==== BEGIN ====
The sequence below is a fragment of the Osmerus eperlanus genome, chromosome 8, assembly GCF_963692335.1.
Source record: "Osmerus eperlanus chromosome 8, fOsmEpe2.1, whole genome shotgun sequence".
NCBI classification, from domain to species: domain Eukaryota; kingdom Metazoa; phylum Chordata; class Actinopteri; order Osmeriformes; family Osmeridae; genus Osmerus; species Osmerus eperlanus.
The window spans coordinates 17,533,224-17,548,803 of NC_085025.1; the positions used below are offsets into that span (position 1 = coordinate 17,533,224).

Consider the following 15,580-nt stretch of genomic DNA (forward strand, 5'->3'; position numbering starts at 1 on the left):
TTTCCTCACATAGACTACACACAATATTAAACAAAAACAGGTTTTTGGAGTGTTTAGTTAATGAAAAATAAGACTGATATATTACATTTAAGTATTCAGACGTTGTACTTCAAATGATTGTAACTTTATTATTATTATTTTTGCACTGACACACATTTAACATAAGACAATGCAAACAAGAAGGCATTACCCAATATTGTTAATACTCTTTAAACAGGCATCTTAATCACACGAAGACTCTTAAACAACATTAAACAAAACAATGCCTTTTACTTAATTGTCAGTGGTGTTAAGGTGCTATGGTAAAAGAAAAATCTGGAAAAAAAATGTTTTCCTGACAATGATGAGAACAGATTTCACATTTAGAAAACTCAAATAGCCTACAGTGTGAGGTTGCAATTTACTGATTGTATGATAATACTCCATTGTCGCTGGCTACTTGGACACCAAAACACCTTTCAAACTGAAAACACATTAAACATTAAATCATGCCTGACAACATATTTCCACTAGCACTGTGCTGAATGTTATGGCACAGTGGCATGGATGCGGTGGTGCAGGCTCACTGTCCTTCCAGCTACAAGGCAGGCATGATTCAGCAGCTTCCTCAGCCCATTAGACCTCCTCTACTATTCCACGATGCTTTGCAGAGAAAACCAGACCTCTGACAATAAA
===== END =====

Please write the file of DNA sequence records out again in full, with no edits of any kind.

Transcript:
The sequence below is a fragment of the Osmerus eperlanus genome, chromosome 8, assembly GCF_963692335.1.
Source record: "Osmerus eperlanus chromosome 8, fOsmEpe2.1, whole genome shotgun sequence".
NCBI classification, from domain to species: domain Eukaryota; kingdom Metazoa; phylum Chordata; class Actinopteri; order Osmeriformes; family Osmeridae; genus Osmerus; species Osmerus eperlanus.
The window spans coordinates 17,533,224-17,548,803 of NC_085025.1; the positions used below are offsets into that span (position 1 = coordinate 17,533,224).

Consider the following 15,580-nt stretch of genomic DNA (forward strand, 5'->3'; position numbering starts at 1 on the left):
TTTCCTCACATAGACTACACACAATATTAAACAAAAACAGGTTTTTGGAGTGTTTAGTTAATGAAAAATAAGACTGATATATTACATTTAAGTATTCAGACGTTGTACTTCAAATGATTGTAACTTTATTATTATTATTTTTGCACTGACACACATTTAACATAAGACAATGCAAACAAGAAGGCATTACCCAATATTGTTAATACTCTTTAAACAGGCATCTTAATCACACGAAGACTCTTAAACAACATTAAACAAAACAATGCCTTTTACTTAATTGTCAGTGGTGTTAAGGTGCTATGGTAAAAGAAAAATCTGGAAAAAAAATGTTTTCCTGACAATGATGAGAACAGATTTCACATTTAGAAAACTCAAATAGCCTACAGTGTGAGGTTGCAATTTACTGATTGTATGATAATACTCCATTGTCGCTGGCTACTTGGACACCAAAACACCTTTCAAACTGAAAACACATTAAACATTAAATCATGCCTGACAACATATTTCCACTAGCACTGTGCTGAATGTTATGGCACAGTGGCATGGATGCGGTGGTGCAGGCTCACTGTCCTTCCAGCTACAAGGCAGGCATGATTCAGCAGCTTCCTCAGCCCATTAGACCTCCTCTACTATTCCACGATGCTTTGCAGAGAAAACCAGACCTCTGACAATAAA